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Me + the banana’s gangster cousin

18 Mar

So, I really like mashing food. I mean, I’ve mashed potatoes before, but that’s more time-consuming than entertaining. I’ve also mashed a blueberry or two, but that was on accident. The second time, at least!

But I’m getting ahead of myself – let’s start at the beginning. In class, my Spanish teacher was waxing poetic on the joys of eating fried plantains (or in Spanish, tostones) in his native country of Cuba. I was skeptical, having eaten uncooked plantain in Haiti, which is tasteless and lacking of any good qualities whatsoever. But my Spanish teacher is very persuasive, and he sealed my fate by saying, “Plantains are getting more popular around here. You can find them in Kroger, even!”

I did find them at Kroger. There were about 10 of them beside the stand of a thousand bananas. Having done my tostones research, I picked the two greenest ones and set off.

To make fried plantains, you peel the plantains (which requires a knife – they’re like a banana’s super tough cousin from prison). Then you cut them in 1-inch slices and fry them until golden. After that, you SMASH THEM! I used a can of tomato soup for the smashing, but there are actual plantain smashers you can buy if you prefer. So basically you take a slice, and squish it with the can. Then when your friend asks what you did all day, you can reply, “I smashed stuff.” No need to go to prison; you’re already super tough!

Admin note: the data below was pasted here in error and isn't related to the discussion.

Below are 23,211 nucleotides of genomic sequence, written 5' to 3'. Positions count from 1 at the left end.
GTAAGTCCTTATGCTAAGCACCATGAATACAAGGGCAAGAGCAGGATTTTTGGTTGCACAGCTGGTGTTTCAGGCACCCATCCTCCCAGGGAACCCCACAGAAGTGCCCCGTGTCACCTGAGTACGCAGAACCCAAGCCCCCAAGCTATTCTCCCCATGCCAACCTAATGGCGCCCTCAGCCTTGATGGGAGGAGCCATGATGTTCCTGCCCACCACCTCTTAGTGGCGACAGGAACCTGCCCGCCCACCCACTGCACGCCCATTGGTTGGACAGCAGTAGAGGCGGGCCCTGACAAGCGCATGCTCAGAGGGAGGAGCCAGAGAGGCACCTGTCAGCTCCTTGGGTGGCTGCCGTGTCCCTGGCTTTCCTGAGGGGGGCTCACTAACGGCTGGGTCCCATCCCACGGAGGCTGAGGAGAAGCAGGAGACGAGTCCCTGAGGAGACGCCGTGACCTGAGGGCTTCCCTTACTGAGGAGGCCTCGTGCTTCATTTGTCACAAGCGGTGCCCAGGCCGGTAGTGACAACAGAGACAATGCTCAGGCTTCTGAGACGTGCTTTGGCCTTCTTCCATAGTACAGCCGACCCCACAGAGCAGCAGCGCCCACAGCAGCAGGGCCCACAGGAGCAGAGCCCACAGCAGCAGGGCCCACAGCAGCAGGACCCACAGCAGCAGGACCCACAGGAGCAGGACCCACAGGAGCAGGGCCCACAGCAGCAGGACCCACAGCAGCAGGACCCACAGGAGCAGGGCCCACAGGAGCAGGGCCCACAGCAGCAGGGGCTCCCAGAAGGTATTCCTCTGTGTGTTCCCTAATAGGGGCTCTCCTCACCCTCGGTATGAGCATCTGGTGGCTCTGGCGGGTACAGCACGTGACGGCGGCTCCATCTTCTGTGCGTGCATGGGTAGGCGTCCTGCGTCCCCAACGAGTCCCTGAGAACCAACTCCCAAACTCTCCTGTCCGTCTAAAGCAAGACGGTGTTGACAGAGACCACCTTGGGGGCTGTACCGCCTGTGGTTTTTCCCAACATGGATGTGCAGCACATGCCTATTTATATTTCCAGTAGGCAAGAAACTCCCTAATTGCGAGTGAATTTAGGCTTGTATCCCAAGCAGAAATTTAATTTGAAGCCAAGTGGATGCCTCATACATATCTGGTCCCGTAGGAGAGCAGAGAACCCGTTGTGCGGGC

ooooh

Steps 1-4 (the pics are from my iPhone because I had to hurry to get to a concert                            after dinner – shout out to Walk Off The Earth…y’all are amazing!)

After you smash them all, you refry them until light brown and crispy. Luego, you can pretty much do whatever you want – sprinkle salt and pepper on them, top with onions and peppers, eat ’em plain…I made a garlic lime dipping sauce I found online, and it was pretty good. If there was nothing to dip them in, though, they would’ve been pretty boring.

Now, if you’re American, I can’t encourage you to travel to Cuba for touristic purposes. The embargo on Cuba has been around for 53 years, and lately some are wondering why it’s still around. But if you’re a journalist or a humanitarian worker or a study-abroad student, go right ahead!

If you ever do find yourself there – welcome to the Caribbean, luv! Take a look at these pictures…all I want to do in Cuba is walk around and then swim around and then lay around. And somewhere in between those things, I could smash more plantains.

asd

681x454What do you think about the island or food of Cuba? Do you wish you could visit it easily and legally?

 

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